**Keywords**: x

**Description**: Describes how to generate an Analysis Report from the Results Tab of a survey.

You can generate a survey's Results Analysis Report from the **Results **tab. For more information generating a results report, see View Survey Results.

**Report Properties**

The report properties of a report are configured on the **Confirm Report Properties **page of the report process.

- On the
**Results**tab, click**Continue**.

The**Confirm Report Properties**page displays.

You can select from the following report properties:

**Introduction**- Includes an introduction page at the beginning of the report (right after the cover page) which outlines the report contents.**Results Analysis**- Includes the results analysis and response breakdown for the responses to each question in your survey.**Confidence intervals**- Includes confidence intervals in the response breakdown analysis.**Correlation analysis**- Wherever possible, includes a correlation analysis which highlights statistical links between responses.**Answers to open-ended questions**- Includes the text users entered in response to open-ended questions.

**Questionnaire**- Includes a copy of the original questionnaire at the end of the report.**Notes**- Includes a Notes section at the end of the report providing reference information about the analysis performed.**Completed Questionnaires**- Includes a copy of eachquestionnaire at the end of the report. Note that if you have a large number of responses or a very large survey it is recommended that you do*completed***NOT**check this option as it will greatly increase the size of your report.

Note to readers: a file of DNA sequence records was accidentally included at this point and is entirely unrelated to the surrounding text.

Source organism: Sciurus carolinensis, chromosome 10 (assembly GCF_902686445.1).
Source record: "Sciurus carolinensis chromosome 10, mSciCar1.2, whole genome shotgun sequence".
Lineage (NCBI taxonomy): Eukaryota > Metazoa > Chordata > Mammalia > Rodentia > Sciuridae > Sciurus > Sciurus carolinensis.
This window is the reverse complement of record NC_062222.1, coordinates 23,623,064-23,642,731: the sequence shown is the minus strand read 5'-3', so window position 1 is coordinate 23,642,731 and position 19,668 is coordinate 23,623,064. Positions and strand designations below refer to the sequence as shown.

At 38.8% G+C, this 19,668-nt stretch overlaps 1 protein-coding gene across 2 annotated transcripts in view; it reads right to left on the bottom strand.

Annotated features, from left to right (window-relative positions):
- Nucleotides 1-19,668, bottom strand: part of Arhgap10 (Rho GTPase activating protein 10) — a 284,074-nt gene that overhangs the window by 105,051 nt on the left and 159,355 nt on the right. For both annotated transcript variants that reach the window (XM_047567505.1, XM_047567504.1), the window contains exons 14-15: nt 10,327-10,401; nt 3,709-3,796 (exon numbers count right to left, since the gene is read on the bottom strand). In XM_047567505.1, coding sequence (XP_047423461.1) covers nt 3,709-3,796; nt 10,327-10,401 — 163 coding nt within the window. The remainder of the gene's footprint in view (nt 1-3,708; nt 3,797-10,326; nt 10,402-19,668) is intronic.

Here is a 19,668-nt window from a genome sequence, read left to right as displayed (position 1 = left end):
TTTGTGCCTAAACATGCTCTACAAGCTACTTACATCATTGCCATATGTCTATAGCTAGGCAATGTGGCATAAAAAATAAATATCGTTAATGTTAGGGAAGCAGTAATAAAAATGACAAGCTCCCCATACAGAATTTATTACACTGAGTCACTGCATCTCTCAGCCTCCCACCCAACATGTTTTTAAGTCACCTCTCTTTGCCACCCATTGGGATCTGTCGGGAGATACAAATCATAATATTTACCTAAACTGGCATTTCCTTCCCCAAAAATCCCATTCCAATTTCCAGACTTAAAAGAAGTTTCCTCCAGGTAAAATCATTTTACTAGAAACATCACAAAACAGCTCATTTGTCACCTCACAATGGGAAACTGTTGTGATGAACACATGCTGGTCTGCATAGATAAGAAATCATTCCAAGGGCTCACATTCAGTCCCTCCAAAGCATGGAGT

**Active Links**

When viewing the report, there are active links that enable you to drill into and customize the data. The following are the active links in the report.

**Filter**- Brings up a screen where you can select an answer you want to include in the report in order to drill into a subset of answers.**Show/Hide**- A toggle for displaying or not displaying open-ended questions (i.e. Text Box). Clicking this will toggle between showing or hiding the open-ended text for all questions in the report.

**Bar Graph Confidence Intervals**

The bar graphs presented in the Results Analysis section include 95% confidence intervals to illustrate the degree of precision available in your results. For example, in the following graph 54.2% (160/295) of the respondents indicated they will vote Democrat vs. 45.8% (135/295) Republican.

However, because the survey is based on the results of only 295 respondents, the actual percent of people who will vote Democrat could be somewhat higher or lower than 54.2%. Confidence intervals tell you how much higher or lower the percent could be. The I-bar shows, and the tip of each bar illustrates, the spread between the lowest and highest value you are likely to see if you were to survey the entire population. In the example above, you can be 95% certain that the actual percent of people who will vote Democrat will be between 48% and 60%. Furthermore, somewhere between 40% and 52% of people will vote Republican. As you increase the number of respondents the range of uncertainty shrinks.